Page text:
Monday, May 2

Obama administration to sue 4 states to void constitutional amendments

For a couple of years now, labor union bosses have been pushing a proposed law called "card check." Sounds innocuous, doesn't it? But it would ban the use of the secret ballot in unionization elections--meaning all workers would have to publicly declare their vote on whether to unionize.

About half of Americans would probably shrug and say "What's wrong with that? Don't we want everything to be out in the open?"

Not how you voted--especially in the thuggish environment of socialist-leaning unions, where opposing the union can get your windshield busted and your tires slashed, if not worse.

Seeing the federal government edging ever closer to supporting this abomination, last November voters in four states--Arizona, South Carolina, South Dakota and Utah--passed amendments to their constitutions requiring that unionization elections in their states use the secret ballot.

The amendments were hugely popular: In South Carolina the measure was approved by 86 percent of the voters; 79 percent in South Dakota, 61 percent in Arizona and 60 percent in Utah.

But the Obama administration--ready to do anything for continued union support--wasn't about to allow these amendments to stand, and last January Obama's "National Labor Relations Board" announced it planned to sue those four states to overturn the duly-passed amendments.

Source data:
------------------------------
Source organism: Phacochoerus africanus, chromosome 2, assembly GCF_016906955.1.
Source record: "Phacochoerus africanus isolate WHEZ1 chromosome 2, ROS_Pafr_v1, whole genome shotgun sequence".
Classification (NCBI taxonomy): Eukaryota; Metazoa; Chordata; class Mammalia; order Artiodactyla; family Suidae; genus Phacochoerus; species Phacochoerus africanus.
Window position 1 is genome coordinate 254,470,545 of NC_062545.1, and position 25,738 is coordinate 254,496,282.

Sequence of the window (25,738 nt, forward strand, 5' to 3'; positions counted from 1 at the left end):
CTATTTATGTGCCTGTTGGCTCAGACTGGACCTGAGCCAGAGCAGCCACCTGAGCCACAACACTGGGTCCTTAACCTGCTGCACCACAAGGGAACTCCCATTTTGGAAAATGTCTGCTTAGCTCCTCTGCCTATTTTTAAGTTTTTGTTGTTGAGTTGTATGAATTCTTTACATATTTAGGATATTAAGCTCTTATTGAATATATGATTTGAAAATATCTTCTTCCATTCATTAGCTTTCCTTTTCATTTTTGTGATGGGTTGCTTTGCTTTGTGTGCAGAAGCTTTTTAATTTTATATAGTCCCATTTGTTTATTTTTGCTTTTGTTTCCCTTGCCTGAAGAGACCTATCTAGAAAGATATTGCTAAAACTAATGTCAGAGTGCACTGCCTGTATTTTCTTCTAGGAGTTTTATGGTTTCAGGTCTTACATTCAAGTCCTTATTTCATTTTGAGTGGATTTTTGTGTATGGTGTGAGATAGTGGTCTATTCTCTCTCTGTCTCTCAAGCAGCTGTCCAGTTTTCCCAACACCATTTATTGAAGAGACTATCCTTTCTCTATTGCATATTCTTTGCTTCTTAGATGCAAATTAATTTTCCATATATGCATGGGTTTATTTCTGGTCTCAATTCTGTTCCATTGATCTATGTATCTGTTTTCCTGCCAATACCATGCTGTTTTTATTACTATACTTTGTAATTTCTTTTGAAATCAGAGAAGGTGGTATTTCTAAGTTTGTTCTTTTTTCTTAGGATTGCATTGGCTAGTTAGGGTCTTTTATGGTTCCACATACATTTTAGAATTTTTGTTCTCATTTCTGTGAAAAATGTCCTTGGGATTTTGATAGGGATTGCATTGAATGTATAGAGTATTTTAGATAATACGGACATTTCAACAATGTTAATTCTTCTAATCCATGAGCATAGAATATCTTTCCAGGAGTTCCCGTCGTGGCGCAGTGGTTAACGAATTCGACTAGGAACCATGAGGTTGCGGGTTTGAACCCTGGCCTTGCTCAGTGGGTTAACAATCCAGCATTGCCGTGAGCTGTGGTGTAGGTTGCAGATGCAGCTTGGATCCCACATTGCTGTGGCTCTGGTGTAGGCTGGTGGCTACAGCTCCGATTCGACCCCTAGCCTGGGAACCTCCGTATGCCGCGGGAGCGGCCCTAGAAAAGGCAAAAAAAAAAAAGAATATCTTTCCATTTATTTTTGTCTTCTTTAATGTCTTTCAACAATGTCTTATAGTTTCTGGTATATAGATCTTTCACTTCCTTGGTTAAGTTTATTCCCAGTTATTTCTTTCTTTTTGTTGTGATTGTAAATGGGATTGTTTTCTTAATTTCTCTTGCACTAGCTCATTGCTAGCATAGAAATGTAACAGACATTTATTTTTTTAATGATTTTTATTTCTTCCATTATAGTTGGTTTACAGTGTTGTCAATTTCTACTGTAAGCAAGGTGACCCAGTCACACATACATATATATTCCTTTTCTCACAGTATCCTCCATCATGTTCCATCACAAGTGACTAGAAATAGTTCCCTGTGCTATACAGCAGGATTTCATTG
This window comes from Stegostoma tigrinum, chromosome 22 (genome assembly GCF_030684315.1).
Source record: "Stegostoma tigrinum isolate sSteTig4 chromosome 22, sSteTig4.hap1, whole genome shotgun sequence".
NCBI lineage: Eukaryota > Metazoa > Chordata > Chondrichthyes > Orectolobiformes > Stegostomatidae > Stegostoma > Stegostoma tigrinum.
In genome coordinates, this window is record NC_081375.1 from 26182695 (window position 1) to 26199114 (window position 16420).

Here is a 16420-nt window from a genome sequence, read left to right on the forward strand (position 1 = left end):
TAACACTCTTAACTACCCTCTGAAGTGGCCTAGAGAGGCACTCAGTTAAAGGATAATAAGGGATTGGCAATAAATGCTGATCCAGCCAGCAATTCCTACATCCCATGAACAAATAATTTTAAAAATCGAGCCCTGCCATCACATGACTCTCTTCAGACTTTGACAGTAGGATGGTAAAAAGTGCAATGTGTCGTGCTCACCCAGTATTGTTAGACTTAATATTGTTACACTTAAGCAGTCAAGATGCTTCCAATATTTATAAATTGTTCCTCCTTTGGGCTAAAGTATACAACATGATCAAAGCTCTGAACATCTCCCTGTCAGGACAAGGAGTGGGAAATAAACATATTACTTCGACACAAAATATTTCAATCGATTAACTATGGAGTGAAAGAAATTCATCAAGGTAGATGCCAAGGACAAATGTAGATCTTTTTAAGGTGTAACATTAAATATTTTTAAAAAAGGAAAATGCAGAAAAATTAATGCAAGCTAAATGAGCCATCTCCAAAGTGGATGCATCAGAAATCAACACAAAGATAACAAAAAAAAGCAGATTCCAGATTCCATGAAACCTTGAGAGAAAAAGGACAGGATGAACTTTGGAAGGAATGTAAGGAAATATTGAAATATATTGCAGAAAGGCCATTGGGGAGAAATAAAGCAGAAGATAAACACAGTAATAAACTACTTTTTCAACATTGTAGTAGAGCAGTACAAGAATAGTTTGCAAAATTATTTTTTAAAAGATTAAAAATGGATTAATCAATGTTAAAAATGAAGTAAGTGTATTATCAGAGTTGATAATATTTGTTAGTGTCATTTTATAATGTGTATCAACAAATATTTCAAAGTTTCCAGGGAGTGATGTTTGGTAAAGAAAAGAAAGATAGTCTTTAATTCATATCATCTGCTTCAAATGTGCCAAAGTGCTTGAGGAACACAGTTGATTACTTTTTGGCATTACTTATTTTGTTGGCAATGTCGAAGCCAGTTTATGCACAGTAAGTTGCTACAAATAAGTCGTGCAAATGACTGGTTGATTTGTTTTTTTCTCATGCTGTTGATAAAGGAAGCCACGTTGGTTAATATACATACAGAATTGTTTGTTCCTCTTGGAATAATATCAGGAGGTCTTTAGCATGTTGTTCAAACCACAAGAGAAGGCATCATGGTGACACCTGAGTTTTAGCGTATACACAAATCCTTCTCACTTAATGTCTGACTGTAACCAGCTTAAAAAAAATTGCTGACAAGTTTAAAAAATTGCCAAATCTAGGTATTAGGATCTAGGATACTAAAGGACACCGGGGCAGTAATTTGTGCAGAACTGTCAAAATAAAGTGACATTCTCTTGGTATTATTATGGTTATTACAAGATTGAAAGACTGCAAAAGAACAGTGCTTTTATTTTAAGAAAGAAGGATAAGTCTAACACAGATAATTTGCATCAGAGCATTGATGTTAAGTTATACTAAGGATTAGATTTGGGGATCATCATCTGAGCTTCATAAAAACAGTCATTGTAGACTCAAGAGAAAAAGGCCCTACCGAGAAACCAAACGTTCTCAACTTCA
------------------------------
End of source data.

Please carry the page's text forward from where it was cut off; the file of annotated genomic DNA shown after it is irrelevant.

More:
"On what grounds?", you may ask. Where does the U.S. Constitution give the federal government the right to bar states from requiring the secret ballot in an election?

The board said that the amendments "conflict with federal law by closing off a well-established path to union representation recognized by the Supreme Court and protected by the National Labor Relations Act.”

But wait, I hear some of you saying: wasn't the ghastly federal "card check" bill defeated or withdrawn or something, due to conservative opposition?

Why yes, yes it was.

Well then, how in the world can the NLRB say the state amendments "conflict with federal law"?

Great question. And a good answer would be "It would appear that the folks on the NLRB--like all good, aggressive Dems in gubmint--simply make up snappy sound-bites that support whatever the hell they want to do."

And the media dutifully pick up the chant: The NYT quotes a lefty professor of labor law at NYU saying “Secret-ballot elections... are not the only way permitted by federal law. The states have no authority dictating which method employees use in deciding whether to be represented by a union.”

"The states have no authority?" Tenth Amendment? This guy never heard of it.

Anyway, now the NLRB has announced that it will only be suing TWO of the four states--Arizona and South Dakota. According to the NY Times the stated reason was--you'll love this--"to save money."

This of course is nonsense. The real reason is to reduce the number of opposing legal scholars, since half as many defendant states would have fewer resources to mount a winning defense, thus increasing the administration's chances of winning. And if the NLRB won it would cite the verdict as legal precedent to get the remaining two states to fold.

The federal government is fast becoming a tyrant. After all, the feds successfully sued a poor farmer to prevent him from growing wheat to feed his own chickens without gubmint permission. Forced the poor guy to burn it. His poor chickens starved.

And you think I'm making this up.


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